• Question: I just read an article (https://goo.gl/JrK5yY) that says neurons do not grow past early adolescence. It does say that its perhaps connections that are more important anyway, but what is the understanding about learning as we get older? Is it inevitably more difficult and - if so - how can we compensate to work smarter?

    Asked by Abena to Sveta, Matt, Lucía, Lorna, Kathryn, Jacob, Iroise, Emma, Courtenay, Camilla on 27 Mar 2018.
    • Photo: Emma Meaburn

      Emma Meaburn answered on 27 Mar 2018:


      Hi there. Great question, and somewhat tricky for me to answer — I had to turn to Iroise Dumontheil (@Iroise) to help me fully answer your question! Neurons don’t grow past adolescence, but connections between them (synapses) get created and removed throughout development. There are critical periods of more activity though, with early infancy being a period of synapse creation (synaptogenesis), and adolescence being a period of synaptic removal (synaptic pruning). This is off-topic, but some disorders that typically emerge in early adulthood (such as Schizophrenia) are thought in part to be due to over active synaptic pruning during adolescence.

      In terms of learning, practise improves performance regardless of age.

    • Photo: Lucía Magis Weinberg

      Lucía Magis Weinberg answered on 30 Mar 2018:


      Hi! We have increasing evidence that networks of neurons, including both the structural connections between them, as well, as shared patterns of firing activity, are key for behaviour, including learning. As Emma Meaburn pointed out, one important structural change in adolescence is the strengthening of connections that already exist. Longer-range connections between brain regions get more and more myelinated (covered in a fatty substance that improves transmission of signals in the cells). A new area of research is now describing the architecture of these networks. It seems that during adolescence, the brain networks become increasingly segregated into more distinct modules. So to recap, there are many other mechanisms supporting learning and other processes beyond the need for new neurons.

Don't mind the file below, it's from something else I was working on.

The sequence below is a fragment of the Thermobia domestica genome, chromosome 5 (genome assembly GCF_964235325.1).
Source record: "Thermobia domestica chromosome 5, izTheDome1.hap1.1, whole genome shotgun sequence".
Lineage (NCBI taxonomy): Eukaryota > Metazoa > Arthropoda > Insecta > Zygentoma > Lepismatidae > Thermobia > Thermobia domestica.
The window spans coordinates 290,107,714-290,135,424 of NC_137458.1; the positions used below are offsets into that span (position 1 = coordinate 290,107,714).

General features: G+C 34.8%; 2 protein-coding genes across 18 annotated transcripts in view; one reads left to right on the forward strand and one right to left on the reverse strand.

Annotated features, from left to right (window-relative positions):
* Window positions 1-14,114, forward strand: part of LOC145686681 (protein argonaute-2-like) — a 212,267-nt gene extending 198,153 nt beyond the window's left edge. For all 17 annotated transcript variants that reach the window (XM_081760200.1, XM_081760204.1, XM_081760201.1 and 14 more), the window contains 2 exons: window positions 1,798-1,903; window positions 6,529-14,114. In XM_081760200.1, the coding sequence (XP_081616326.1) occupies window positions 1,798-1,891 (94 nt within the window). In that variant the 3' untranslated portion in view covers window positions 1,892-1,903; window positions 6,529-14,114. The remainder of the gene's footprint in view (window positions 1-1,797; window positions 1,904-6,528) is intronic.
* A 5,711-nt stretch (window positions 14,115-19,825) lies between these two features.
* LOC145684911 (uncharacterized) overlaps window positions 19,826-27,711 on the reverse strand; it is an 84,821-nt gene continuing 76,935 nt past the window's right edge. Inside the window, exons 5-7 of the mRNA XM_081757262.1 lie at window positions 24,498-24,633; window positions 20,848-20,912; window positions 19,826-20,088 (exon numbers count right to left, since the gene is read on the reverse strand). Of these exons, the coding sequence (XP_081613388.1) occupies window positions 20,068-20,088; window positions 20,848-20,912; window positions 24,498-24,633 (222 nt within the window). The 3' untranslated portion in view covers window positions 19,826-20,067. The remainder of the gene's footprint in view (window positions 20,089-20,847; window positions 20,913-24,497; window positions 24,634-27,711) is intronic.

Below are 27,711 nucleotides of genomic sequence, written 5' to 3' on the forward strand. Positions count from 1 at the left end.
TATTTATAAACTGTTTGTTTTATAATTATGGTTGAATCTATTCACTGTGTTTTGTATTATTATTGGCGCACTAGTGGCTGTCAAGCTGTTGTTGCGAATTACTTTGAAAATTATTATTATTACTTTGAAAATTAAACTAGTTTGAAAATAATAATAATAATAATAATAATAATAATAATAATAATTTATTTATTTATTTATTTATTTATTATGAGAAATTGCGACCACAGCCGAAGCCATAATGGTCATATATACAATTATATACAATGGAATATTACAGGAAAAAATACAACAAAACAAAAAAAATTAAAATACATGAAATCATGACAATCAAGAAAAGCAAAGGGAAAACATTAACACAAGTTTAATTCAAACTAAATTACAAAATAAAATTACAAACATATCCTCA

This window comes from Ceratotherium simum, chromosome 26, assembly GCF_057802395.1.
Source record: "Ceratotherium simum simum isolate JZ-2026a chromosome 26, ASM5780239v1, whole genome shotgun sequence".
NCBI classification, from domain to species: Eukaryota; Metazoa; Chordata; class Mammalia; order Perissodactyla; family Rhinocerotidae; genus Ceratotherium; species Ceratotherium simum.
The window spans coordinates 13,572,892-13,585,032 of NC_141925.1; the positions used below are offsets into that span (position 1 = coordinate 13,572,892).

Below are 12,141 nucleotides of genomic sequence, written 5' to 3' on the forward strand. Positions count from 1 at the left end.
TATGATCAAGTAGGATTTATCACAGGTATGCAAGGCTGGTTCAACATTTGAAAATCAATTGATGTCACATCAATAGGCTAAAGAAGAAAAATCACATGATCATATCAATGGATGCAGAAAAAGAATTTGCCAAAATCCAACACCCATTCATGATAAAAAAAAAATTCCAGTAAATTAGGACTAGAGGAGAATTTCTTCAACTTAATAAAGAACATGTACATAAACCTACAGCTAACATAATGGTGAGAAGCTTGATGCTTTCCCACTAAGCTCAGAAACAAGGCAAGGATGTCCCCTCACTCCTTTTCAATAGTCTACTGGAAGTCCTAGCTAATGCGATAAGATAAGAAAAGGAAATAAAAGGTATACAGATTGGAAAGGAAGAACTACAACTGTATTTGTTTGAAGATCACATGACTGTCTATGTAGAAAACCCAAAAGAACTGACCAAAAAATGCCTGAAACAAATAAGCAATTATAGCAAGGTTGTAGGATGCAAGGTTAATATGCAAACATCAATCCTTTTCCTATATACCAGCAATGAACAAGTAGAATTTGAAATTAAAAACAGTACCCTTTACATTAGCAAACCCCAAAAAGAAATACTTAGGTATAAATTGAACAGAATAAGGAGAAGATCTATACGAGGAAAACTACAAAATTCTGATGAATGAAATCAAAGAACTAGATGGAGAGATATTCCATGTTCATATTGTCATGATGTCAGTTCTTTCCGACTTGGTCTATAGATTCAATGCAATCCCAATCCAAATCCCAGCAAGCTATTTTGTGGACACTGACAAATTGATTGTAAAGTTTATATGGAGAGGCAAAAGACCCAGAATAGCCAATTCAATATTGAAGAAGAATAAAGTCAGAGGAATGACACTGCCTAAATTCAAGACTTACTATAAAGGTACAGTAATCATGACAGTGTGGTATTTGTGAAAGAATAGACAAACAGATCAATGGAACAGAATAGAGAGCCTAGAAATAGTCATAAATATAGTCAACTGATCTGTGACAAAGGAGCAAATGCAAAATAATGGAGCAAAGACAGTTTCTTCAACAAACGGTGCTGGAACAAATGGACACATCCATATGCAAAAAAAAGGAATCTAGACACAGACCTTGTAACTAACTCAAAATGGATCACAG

For some abilites, but not all, aging can make things a bit more difficult. There are certainly aspects in which older individuals will perform better than younger participants, as they have more experience to draw from. In general, we have strong evidence that physical health plays a key role in brain health: aerobic and anaerobic exercise is an important protective factor at all ages.

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